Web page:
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John Nelson Harris' winning entry in the 2021 Louisiana Waterfowl Conservation Stamp Competition.

The Louisiana Department of Wildlife and Fisheries announced the fulvous whistling duck will be the featured species of the 2022 Louisiana Waterfowl Conservation Stamp, or Louisiana Duck Stamp, competition. The fulvous whistling duck will be this featured species.

“The fulvous whistling duck is one of Louisiana’s most unique waterfowl species,’’ said Larry Reynolds, LDWF waterfowl program manager.

With their long legs, necks and standing posture, whistling ducks more resemble geese than ducks. Plumages of male and female fulvous whistling ducks are the same and both sexes incubate eggs and share in the rearing of young.

Adults are a striking orange-brown color on the head, neck and chest, thus the name fulvous, with blue-gray bill and feet, a black-barred back, white stripes on the flank and distinctive white V above the tail.

“Although Louisiana is most often thought of as important wintering habitat for waterfowl in the Mississippi flyway, we provide breeding habitat for fulvous whistling ducks,” Reynolds said. “They arrive from wintering areas in Mexico, or further south, from mid-April through early May, taking up residence primarily in the rice-growing region of southwest Louisiana.’’

Fulvous whistling ducks nest on the ground, preferring rice-field levees or nearby upland fields. Relatively few are taken by Louisiana hunters because they tend to migrate south of the border in late-September through October. Consequently, less is known about the ecology and population status of these intriguing birds than other ducks.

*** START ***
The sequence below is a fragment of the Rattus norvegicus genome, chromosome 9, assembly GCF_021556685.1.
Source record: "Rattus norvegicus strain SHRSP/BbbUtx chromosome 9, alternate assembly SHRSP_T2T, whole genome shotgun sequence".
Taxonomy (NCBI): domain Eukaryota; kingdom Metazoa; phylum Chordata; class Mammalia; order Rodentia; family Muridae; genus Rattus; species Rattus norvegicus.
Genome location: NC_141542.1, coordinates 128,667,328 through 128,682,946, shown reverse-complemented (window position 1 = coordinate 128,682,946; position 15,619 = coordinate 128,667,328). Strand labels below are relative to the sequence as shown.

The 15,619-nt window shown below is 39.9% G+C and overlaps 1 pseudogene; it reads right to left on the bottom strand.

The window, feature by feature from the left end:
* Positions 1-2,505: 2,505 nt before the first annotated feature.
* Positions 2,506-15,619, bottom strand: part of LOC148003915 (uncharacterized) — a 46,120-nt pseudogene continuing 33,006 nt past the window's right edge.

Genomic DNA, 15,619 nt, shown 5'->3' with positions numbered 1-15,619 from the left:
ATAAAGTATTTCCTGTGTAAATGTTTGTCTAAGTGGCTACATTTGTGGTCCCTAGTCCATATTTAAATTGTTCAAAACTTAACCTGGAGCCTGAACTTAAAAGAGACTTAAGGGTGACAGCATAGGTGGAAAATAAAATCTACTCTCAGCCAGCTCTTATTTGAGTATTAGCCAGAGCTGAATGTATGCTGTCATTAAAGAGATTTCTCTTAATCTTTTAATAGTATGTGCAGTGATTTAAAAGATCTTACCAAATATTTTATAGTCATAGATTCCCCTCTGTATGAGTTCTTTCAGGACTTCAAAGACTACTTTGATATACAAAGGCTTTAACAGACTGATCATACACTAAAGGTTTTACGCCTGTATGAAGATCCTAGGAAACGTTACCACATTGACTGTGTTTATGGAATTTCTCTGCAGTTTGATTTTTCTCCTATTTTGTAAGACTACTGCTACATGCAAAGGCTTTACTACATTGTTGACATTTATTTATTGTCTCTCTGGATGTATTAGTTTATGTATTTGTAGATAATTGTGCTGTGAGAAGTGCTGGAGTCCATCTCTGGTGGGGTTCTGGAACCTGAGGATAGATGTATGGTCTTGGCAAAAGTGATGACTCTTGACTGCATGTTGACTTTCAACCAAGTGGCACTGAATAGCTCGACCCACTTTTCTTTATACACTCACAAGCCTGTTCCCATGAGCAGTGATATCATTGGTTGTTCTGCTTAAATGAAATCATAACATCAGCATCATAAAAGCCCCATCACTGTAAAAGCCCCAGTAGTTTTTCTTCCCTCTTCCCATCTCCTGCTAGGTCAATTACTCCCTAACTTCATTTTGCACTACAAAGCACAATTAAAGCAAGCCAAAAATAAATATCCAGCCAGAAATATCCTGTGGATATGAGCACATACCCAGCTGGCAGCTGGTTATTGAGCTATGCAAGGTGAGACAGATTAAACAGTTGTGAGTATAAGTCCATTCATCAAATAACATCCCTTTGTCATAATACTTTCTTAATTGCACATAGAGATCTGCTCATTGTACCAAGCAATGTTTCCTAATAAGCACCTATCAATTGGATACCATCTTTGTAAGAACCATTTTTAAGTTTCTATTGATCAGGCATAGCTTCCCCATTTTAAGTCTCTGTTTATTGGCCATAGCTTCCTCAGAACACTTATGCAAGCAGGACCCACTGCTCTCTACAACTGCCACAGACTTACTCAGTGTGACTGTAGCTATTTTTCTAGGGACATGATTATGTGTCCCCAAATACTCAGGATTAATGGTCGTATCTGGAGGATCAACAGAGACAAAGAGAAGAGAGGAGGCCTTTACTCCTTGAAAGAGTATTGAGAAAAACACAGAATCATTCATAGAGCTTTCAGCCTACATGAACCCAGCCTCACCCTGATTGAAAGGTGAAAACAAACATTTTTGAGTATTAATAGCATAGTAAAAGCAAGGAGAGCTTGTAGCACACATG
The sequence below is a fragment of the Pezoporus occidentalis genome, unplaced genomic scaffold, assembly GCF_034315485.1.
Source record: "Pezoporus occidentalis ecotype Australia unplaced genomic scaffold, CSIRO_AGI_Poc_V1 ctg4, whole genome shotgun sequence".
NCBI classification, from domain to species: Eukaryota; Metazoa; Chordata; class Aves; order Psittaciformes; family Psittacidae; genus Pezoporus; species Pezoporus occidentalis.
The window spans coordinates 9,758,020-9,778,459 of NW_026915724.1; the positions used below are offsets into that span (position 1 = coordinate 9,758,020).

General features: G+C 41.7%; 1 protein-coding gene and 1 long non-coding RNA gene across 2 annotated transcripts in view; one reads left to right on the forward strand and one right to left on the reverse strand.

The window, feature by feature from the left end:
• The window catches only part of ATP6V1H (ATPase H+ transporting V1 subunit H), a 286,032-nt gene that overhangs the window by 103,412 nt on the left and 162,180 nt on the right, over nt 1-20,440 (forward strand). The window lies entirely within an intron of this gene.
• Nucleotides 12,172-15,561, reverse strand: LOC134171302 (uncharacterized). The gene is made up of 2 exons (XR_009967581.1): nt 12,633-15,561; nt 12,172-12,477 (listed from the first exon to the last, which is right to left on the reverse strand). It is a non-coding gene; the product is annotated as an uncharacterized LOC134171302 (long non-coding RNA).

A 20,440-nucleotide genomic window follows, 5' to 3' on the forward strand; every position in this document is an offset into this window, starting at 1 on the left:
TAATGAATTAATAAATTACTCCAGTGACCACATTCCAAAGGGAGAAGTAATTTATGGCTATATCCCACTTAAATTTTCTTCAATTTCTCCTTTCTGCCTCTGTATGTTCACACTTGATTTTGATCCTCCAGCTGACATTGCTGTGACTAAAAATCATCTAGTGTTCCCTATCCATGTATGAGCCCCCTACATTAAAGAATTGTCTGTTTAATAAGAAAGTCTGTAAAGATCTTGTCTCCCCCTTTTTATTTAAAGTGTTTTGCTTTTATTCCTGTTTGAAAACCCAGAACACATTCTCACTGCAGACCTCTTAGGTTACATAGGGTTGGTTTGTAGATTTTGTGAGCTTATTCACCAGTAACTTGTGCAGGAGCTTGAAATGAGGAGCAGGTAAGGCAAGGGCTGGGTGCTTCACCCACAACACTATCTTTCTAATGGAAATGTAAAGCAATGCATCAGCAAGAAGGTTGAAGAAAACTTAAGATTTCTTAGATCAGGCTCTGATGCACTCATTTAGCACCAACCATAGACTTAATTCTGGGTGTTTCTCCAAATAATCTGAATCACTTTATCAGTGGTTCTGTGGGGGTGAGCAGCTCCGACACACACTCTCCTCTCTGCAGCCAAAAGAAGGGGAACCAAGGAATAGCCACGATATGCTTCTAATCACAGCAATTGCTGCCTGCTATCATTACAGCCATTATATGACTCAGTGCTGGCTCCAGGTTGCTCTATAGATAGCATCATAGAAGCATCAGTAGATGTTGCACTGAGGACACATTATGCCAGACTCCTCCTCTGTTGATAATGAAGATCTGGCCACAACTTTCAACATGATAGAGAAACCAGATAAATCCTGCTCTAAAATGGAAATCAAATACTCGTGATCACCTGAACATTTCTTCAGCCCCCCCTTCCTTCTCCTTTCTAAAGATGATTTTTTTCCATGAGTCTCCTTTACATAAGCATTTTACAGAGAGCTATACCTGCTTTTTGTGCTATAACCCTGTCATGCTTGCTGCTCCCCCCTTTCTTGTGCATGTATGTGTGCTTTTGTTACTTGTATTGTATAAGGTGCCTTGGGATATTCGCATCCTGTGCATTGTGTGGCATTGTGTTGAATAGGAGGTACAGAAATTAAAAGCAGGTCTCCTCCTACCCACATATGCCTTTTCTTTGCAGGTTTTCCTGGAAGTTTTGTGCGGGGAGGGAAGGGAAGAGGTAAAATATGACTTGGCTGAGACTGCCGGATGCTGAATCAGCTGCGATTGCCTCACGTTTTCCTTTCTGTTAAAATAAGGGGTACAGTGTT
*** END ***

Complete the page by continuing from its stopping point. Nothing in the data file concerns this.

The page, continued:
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The 2021 contest was restricted to designs featuring mottled ducks. John Nelson Harris’ depiction of a lone bird on a Southern wetland was the winner, and the Louisiana Waterfowl Conservation Stamp bearing that design will go on sale June 1.

The 2022 contest will be restricted to designs with fulvous whistling duck as the focal species. Artists are also reminded of the requirement for associated habitat.

To enter, an artist must submit an original, unpublished work of art, along with a signed and notarized artist's agreement and a $50 entry fee. Entries should be addressed to:

Louisiana Department of Wildlife and Fisheries, Attn: Louisiana Waterfowl Conservation Stamp Program, 2000 Quail Drive, Baton Rouge, LA 70808.

Entries will be accepted from Oct. 18-26. The contest will be held at LDWF Headquarters building starting at 10 a.m. Oct. 27. The public is invited.

For the complete rules and artist agreement, visit wlf.louisiana.gov/assets/Hunting/Waterfowl/Files/2022-duck-stamp-agreement.pdf and www.wlf.louisiana.gov/assets/Hunting/Waterfowl/Files/2022-duck-stamp-contest-rules.pdf.